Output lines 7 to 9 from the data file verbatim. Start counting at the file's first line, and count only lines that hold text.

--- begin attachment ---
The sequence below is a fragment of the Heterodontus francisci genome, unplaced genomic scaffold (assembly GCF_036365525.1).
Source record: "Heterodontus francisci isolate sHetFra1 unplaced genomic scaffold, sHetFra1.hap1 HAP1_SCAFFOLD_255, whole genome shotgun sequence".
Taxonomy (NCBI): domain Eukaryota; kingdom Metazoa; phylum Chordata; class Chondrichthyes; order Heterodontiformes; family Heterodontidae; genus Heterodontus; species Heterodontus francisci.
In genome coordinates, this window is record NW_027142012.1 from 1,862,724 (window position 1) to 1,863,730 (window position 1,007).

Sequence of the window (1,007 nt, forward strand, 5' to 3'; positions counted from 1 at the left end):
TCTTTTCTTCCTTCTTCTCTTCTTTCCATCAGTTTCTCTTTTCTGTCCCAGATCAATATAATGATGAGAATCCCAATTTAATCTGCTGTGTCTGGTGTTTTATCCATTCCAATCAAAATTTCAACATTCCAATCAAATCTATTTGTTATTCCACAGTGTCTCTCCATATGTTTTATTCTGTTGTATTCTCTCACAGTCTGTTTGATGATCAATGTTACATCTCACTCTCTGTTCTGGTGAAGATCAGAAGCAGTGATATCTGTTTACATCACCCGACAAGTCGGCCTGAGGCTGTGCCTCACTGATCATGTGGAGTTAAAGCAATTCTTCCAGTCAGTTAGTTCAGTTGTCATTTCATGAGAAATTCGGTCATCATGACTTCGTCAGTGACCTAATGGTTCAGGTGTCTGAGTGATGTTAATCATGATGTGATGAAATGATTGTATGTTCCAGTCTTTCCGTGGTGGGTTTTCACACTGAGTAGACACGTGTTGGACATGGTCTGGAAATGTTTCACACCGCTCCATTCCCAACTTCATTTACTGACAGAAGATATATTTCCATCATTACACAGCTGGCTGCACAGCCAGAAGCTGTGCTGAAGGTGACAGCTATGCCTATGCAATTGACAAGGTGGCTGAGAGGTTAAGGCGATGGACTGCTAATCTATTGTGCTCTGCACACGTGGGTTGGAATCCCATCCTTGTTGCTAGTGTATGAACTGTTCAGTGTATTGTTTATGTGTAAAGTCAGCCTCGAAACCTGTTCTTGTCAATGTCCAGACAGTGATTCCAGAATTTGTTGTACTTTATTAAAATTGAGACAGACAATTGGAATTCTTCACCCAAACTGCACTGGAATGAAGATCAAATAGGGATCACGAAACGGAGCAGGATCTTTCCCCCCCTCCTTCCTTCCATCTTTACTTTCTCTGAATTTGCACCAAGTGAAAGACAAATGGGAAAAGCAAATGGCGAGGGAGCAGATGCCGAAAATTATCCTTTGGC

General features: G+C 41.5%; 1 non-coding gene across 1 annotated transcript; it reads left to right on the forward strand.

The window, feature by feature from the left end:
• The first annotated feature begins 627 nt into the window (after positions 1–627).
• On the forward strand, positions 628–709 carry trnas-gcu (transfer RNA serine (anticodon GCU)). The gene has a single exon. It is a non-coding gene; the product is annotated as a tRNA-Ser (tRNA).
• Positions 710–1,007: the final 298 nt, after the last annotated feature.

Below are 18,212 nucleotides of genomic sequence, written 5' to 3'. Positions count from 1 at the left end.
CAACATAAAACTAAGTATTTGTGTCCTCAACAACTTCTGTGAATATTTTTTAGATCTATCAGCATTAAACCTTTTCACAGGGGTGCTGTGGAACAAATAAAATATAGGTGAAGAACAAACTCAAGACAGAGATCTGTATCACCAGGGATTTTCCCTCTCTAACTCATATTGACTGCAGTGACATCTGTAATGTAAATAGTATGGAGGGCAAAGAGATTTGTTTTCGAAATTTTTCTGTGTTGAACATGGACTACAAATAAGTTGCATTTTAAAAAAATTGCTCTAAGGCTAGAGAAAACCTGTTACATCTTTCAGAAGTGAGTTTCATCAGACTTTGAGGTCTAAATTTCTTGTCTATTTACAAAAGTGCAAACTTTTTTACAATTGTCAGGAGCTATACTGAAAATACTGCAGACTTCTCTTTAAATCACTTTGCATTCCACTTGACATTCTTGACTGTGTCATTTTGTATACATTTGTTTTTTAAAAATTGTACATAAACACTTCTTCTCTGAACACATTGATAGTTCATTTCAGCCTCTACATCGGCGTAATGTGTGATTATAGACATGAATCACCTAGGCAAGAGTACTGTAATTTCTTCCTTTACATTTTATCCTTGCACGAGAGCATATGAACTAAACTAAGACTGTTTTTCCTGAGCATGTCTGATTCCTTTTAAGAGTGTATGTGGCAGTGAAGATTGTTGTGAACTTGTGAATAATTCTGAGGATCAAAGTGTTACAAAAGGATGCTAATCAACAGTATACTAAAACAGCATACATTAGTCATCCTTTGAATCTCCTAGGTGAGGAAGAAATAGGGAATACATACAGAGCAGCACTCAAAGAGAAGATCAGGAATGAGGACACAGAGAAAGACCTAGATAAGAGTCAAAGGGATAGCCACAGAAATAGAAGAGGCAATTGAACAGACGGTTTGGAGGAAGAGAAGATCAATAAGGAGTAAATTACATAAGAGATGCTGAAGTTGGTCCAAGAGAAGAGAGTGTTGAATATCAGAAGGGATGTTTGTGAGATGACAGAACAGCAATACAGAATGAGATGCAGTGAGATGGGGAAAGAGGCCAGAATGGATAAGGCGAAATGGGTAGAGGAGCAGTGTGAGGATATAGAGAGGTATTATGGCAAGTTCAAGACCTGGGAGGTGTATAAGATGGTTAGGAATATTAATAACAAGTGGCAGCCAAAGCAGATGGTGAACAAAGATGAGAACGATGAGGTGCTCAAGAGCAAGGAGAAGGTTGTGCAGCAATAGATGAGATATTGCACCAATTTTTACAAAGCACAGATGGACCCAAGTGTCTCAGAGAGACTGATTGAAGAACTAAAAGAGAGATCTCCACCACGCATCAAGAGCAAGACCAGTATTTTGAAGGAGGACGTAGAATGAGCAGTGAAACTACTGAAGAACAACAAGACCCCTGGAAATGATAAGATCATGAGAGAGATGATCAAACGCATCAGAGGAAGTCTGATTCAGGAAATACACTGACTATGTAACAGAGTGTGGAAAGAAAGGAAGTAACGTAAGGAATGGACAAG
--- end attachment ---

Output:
General features: G+C 41.5%; 1 non-coding gene across 1 annotated transcript; it reads left to right on the forward strand.

The window, feature by feature from the left end:
• The first annotated feature begins 627 nt into the window (after positions 1–627).